Split tasks into small manageable chunks and do a bit at a time. Think about how each activity might be done in a more energy efficient way; for example many things such as ironing and teeth brushing can be done sitting rather than standing.

Decide which jobs actually need to be done and do any vital things first in case you run out of steam. Try to leave more than enough time and energy to complete each task. Hunting for scissors or keys wastes valuable energy, so have homes for different items and try to keep organised.

Use equipment that will save your energy, such as a wheelchair. Use other people’s energy and try not to feel shy about asking for help. If finance permits, employ people to do domestic jobs. You can be selective, for example employ someone to dig the garden but you may be able to do some of the lighter work, such as planting out bedding plants.

Alternate activity and rest. You may well find that you can do more of if you do an activity in short bursts. For example it is better to listen to a talking book for fifteen minutes then have a rest before listening to a bit more, than it is to listen to half an hour in one go and feel very ill. A countdown timer or alarm clock will remind you to rest and may help you to avoid doing too much, especially when doing something you enjoy or want to complete. Alternate different types of activity, particularly physical and mental tasks, so as not to overuse your brain, legs, arms or whatever.

Many people find it helpful to keep a diary of their activities. Use it to learn about your individual illness, how much you are able to do, and what things make your M.E. worse. Listen to your body and respect what it is trying to tell you. Never be afraid to decline an invitation or visitor or to refuse a request if you are not feeling well enough. Try to be flexible and change plans according to how well you are. Plan big events carefully, preparing things in advance so that you can manage your illness as well as possible. Sometimes it is worth feeling really ill as a result of doing too much, in order to do something special. It is up to you (and nobody else) to decide whether a certain activity is worth the recovery period. Learn to be assertive about your needs. It is easier for those around you if you recognize and respond when you need a rest.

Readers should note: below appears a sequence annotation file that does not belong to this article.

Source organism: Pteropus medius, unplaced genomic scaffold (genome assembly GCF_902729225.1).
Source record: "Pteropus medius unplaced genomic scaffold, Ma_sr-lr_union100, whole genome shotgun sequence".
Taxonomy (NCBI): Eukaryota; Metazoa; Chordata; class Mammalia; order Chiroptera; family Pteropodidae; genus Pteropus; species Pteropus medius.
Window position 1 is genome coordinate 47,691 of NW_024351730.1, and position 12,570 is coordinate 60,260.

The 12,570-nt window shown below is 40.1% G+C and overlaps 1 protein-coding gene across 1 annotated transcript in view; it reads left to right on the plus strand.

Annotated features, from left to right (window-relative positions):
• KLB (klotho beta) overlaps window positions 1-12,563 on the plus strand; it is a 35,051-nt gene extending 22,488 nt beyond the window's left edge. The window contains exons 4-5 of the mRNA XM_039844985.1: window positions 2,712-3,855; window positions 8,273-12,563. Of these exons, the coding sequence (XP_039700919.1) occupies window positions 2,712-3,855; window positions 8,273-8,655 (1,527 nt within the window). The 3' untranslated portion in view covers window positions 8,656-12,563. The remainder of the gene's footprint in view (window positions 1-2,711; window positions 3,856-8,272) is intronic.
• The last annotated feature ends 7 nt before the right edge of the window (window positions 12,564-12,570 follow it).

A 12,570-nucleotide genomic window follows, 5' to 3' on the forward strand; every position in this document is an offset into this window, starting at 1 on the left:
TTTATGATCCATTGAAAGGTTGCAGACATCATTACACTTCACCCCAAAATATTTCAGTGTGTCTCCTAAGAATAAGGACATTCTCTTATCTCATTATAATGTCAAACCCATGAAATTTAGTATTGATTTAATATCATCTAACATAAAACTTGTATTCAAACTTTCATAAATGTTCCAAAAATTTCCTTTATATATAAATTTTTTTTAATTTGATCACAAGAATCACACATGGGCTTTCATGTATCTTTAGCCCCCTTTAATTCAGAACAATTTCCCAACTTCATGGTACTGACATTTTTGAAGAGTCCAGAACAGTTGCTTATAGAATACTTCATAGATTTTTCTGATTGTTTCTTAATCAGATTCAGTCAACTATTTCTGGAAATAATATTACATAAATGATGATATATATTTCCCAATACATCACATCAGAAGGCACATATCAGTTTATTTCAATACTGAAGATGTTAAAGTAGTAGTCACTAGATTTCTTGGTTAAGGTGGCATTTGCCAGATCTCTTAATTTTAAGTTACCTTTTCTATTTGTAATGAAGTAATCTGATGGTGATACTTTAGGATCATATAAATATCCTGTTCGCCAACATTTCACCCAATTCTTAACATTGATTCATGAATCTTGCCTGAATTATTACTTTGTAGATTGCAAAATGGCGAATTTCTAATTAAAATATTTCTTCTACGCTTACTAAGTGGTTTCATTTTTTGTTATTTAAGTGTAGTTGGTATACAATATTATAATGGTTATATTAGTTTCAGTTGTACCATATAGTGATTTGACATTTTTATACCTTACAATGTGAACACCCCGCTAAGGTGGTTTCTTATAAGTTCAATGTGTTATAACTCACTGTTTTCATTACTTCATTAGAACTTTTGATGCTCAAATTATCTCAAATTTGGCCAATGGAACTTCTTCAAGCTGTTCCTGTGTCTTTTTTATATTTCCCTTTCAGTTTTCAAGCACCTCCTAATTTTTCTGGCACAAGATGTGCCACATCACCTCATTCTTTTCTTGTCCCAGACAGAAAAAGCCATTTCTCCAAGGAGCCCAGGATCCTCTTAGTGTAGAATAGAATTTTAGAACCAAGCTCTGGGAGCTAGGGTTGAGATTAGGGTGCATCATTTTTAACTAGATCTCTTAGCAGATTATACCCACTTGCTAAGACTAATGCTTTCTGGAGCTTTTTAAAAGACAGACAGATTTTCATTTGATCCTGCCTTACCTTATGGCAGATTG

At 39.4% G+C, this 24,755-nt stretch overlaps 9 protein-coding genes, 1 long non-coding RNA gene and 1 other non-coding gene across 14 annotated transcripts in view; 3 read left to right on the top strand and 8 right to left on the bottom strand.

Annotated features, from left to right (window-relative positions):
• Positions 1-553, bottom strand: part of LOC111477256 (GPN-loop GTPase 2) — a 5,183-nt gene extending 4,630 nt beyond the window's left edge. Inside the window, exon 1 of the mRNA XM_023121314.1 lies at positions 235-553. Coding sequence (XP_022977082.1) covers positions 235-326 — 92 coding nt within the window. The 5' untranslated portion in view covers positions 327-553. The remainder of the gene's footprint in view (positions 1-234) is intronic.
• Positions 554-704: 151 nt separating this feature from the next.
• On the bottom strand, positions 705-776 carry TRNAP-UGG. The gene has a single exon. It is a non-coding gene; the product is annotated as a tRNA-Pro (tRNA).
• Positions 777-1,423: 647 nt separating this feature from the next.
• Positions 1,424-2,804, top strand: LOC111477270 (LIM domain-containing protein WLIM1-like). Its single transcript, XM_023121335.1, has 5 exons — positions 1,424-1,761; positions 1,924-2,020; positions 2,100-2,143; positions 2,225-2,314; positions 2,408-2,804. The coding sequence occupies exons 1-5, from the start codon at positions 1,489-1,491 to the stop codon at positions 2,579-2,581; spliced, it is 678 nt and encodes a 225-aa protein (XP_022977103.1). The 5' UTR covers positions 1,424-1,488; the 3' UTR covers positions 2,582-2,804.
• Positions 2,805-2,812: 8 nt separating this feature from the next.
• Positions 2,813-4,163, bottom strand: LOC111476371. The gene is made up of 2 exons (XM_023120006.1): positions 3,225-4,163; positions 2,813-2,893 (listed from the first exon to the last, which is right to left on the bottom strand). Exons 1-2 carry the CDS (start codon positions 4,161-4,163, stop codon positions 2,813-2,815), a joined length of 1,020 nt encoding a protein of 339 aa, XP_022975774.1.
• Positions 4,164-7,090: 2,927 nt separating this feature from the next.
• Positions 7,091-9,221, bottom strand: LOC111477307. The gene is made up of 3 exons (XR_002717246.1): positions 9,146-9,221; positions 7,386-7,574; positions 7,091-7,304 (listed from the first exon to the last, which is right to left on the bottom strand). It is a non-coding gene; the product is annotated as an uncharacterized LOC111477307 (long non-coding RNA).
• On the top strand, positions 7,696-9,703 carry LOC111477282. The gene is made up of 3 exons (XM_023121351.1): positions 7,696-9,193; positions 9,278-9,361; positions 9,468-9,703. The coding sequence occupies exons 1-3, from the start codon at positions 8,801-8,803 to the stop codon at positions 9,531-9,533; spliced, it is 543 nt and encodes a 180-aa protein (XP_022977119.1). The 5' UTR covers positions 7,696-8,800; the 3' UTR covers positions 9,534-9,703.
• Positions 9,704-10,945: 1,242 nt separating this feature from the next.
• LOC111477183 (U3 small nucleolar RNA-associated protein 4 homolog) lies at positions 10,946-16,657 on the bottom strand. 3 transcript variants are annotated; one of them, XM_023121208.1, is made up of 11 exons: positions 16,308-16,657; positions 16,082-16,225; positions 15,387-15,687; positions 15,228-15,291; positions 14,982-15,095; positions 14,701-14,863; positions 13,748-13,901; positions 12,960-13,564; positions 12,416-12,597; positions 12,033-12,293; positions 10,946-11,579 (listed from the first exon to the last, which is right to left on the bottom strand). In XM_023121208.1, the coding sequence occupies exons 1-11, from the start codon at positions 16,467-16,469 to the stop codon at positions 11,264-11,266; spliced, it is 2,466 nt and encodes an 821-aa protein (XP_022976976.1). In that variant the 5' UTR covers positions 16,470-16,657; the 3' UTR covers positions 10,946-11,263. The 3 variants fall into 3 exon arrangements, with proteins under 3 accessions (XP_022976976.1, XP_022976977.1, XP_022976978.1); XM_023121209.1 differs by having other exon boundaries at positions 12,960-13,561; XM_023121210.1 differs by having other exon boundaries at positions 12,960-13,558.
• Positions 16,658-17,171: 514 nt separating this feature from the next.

Energy can be thought of as being a bit like money; it is possible to go into ‘energy debt’ but you will have to pay it back with interest and will feel really ill. Sometimes this will be unavoidable, but it is a good idea to live within your ‘energy budget’ most of the time. Continually spending more energy than is available is a common cause of M.E. relapses. Steadily increasing activity regardless of symptoms can cause long-term deterioration.

When trying out a new activity, start by doing it for a short time that you know you can manage. If it is OK, experiment with doing it for a bit longer next time, cautiously testing your limits. Be realistic about your limitations and don’t over-estimate what you can do. It is sometimes recommended that people with M.E. should do only about 80% of what they think they can do. This leaves a bit of leeway for unpredictability and may actually give the body a better chance of improving. Although pacing is very important for living with M.E., no-one paces well all the time - don’t be too hard on yourself when you don’t manage it as well as you had hoped.

Pacing Yourself; AfME Rest, Pacing and graded exercise; YAO Graded Exercise - does it really work?; TYMES Energy Management Pack £1.50; InterAction 27; 1998; pages 18-19 Pacing

Cooking : Coping Strategies : Eating : Over-Stimulation : People : Quality of Life : Resting : Stairs : Wheelchairs